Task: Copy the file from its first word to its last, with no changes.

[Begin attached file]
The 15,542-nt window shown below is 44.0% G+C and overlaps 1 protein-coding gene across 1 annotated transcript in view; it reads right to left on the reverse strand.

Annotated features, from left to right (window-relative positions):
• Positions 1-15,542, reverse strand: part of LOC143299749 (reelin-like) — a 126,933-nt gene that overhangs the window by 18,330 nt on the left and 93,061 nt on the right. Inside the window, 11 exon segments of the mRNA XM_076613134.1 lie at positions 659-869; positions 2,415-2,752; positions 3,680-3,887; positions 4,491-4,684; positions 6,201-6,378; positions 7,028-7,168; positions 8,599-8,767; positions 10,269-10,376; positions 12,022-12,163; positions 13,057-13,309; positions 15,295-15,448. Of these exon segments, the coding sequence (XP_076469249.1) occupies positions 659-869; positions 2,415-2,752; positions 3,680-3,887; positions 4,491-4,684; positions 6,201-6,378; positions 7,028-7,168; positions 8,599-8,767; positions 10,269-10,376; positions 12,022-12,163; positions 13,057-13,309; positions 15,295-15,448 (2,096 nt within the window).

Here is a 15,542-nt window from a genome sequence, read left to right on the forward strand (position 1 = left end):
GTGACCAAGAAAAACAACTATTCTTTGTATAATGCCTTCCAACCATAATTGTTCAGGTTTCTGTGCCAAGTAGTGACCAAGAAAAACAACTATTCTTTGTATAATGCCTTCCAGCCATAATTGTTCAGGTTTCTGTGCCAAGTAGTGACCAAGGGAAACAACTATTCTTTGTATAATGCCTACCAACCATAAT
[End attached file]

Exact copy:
The 15,542-nt window shown below is 44.0% G+C and overlaps 1 protein-coding gene across 1 annotated transcript in view; it reads right to left on the reverse strand.

Annotated features, from left to right (window-relative positions):
• Positions 1-15,542, reverse strand: part of LOC143299749 (reelin-like) — a 126,933-nt gene that overhangs the window by 18,330 nt on the left and 93,061 nt on the right. Inside the window, 11 exon segments of the mRNA XM_076613134.1 lie at positions 659-869; positions 2,415-2,752; positions 3,680-3,887; positions 4,491-4,684; positions 6,201-6,378; positions 7,028-7,168; positions 8,599-8,767; positions 10,269-10,376; positions 12,022-12,163; positions 13,057-13,309; positions 15,295-15,448. Of these exon segments, the coding sequence (XP_076469249.1) occupies positions 659-869; positions 2,415-2,752; positions 3,680-3,887; positions 4,491-4,684; positions 6,201-6,378; positions 7,028-7,168; positions 8,599-8,767; positions 10,269-10,376; positions 12,022-12,163; positions 13,057-13,309; positions 15,295-15,448 (2,096 nt within the window).

Here is a 15,542-nt window from a genome sequence, read left to right on the forward strand (position 1 = left end):
GTGACCAAGAAAAACAACTATTCTTTGTATAATGCCTTCCAACCATAATTGTTCAGGTTTCTGTGCCAAGTAGTGACCAAGAAAAACAACTATTCTTTGTATAATGCCTTCCAGCCATAATTGTTCAGGTTTCTGTGCCAAGTAGTGACCAAGGGAAACAACTATTCTTTGTATAATGCCTACCAACCATAAT